Once you've eaten your way through Athens ... order up a culinary detour to Thessaloniki.

You can plan an entire Greek holiday around food. And whether you stay in Athens, escape to the Greek islands or peel away to the Peloponnese, you'll find each region adds its own local flavor to the staples of Greek cuisine.

The best example of this may just be found on the tables of tavernas in Thessaloniki. Located in the northeastern part of the country, Greece's second-largest city has come under many influences (Macedonian, Ottoman, Roman, Balkan, Armenian and Persian to name just a few), bringing different cuisines together long before fusion was a culinary buzzword. 

For a taste of what the city offers, venture to the Ladadika neighborhood. Once a commercial marketplace for traders from the nearby port (especially olive oil, Ladadika means "with oil"), the area has been recently restored into a pedestrian-friendly district with narrow cobblestone streets, colorful storefronts and alfresco dining. After a satisfying meal, make sure to find a shop selling bougatsas, a sweet and savory cream-filled pie, and/or Trigona Panoramatos, custard-filled phyllo cones soaked in syrup.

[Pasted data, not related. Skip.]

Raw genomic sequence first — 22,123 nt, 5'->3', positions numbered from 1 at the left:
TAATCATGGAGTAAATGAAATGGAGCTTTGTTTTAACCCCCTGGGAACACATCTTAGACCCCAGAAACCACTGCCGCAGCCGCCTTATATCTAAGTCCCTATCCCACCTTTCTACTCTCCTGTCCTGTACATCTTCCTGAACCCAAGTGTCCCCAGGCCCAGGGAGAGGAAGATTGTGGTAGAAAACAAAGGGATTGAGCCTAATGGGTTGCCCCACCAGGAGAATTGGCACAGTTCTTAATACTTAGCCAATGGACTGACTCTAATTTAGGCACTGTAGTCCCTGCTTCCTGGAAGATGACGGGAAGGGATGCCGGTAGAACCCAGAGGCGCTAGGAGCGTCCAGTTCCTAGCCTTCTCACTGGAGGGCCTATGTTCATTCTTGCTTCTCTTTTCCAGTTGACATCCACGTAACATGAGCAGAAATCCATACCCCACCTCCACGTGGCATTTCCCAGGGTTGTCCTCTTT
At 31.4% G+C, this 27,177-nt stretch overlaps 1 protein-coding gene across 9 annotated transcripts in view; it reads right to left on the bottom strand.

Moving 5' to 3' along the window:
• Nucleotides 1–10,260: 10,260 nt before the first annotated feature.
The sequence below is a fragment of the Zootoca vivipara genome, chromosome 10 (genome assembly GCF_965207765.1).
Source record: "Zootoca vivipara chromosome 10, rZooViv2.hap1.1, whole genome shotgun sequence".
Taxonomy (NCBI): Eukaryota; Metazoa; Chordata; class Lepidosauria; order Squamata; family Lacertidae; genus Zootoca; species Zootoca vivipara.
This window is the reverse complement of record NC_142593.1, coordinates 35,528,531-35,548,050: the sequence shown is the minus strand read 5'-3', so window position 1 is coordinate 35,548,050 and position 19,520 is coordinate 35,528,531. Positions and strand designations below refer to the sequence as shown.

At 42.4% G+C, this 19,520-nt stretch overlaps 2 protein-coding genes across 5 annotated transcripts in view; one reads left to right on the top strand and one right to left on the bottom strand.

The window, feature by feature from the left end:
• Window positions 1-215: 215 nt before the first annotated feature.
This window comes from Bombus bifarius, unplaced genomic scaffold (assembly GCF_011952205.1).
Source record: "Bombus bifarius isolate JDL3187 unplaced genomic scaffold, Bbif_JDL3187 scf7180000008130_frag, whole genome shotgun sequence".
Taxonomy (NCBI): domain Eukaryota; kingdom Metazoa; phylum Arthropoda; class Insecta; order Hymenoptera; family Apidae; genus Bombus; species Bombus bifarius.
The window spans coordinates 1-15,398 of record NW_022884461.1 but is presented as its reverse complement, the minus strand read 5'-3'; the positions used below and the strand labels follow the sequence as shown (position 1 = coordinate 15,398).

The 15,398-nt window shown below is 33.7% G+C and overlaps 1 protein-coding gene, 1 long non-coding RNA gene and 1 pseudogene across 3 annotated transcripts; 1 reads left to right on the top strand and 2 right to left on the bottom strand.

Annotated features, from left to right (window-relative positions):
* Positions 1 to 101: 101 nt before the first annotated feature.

Once you've posted the photo of Navagio beach to Instagram ... sneak away to the unspoiled beaches of Milos.

If there was a fashion week for beaches, Greece would steal the show. Across the 16,000 kilometers of Greek coastline are more beautiful beaches than one can see in a lifetime, featuring sands of all colors (white, black, red, gold, pink) often framed by stunning cliffs and lapped by water so blue that it has its own paint color. (Aegean Teal was Benjamin Moore's 2020 Color of the Year.)

The supermodel of the bunch is found on the Ionian island of Zakynthos. Navagio, or Shipwreck, Beach is a smear of golden sand tucked into a cove of crystalline blue water guarded by towering white cliffs. The aforementioned shipwreck with the curious back story still sits on the beach, providing you a sense of the scale of the surroundings.